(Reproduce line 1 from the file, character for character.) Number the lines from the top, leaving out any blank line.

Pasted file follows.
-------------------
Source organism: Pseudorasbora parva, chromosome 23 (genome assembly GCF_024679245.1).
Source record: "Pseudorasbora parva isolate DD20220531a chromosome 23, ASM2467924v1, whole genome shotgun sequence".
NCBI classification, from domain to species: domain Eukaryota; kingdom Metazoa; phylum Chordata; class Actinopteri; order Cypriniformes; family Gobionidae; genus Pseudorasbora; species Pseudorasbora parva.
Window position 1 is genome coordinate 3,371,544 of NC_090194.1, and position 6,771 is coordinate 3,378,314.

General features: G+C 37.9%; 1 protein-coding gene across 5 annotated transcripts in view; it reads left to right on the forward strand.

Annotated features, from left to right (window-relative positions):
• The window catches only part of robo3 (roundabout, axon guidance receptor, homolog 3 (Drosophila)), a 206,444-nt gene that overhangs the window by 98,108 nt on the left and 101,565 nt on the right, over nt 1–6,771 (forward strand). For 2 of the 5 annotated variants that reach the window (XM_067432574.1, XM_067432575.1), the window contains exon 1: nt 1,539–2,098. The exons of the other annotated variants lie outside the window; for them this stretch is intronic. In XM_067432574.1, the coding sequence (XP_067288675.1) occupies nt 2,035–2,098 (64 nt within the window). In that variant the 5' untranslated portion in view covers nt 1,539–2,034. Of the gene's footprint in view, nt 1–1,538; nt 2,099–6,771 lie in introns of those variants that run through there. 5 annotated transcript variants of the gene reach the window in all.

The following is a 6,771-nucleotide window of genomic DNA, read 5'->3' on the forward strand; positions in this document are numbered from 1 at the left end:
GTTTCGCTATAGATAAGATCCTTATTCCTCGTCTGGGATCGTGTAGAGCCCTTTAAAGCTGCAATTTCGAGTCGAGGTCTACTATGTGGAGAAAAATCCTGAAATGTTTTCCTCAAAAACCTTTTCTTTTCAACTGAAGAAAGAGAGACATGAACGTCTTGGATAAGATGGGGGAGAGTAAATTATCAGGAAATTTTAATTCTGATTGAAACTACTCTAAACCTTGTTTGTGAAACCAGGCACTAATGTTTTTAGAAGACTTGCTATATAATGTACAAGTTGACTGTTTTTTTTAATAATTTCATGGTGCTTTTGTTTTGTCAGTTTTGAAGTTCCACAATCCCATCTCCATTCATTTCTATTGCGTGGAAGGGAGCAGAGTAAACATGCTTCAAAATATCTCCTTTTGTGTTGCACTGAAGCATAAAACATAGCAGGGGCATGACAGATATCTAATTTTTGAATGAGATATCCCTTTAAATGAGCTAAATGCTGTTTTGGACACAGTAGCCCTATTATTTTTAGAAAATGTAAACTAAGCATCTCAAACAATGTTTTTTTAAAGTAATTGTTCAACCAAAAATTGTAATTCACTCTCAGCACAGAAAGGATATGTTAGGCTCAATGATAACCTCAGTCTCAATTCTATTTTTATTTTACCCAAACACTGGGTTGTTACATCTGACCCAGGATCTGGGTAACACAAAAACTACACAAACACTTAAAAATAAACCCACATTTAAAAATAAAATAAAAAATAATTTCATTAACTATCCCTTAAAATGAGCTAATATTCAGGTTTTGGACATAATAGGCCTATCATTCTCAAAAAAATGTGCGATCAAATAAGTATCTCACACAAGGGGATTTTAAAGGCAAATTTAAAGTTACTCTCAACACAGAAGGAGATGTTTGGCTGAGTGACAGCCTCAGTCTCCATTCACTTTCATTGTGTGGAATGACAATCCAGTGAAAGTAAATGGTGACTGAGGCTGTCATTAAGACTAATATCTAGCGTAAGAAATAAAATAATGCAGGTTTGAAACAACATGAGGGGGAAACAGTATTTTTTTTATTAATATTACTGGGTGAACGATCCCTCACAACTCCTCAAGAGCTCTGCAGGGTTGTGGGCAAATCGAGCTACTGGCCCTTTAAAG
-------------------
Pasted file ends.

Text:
Source organism: Pseudorasbora parva, chromosome 23 (genome assembly GCF_024679245.1).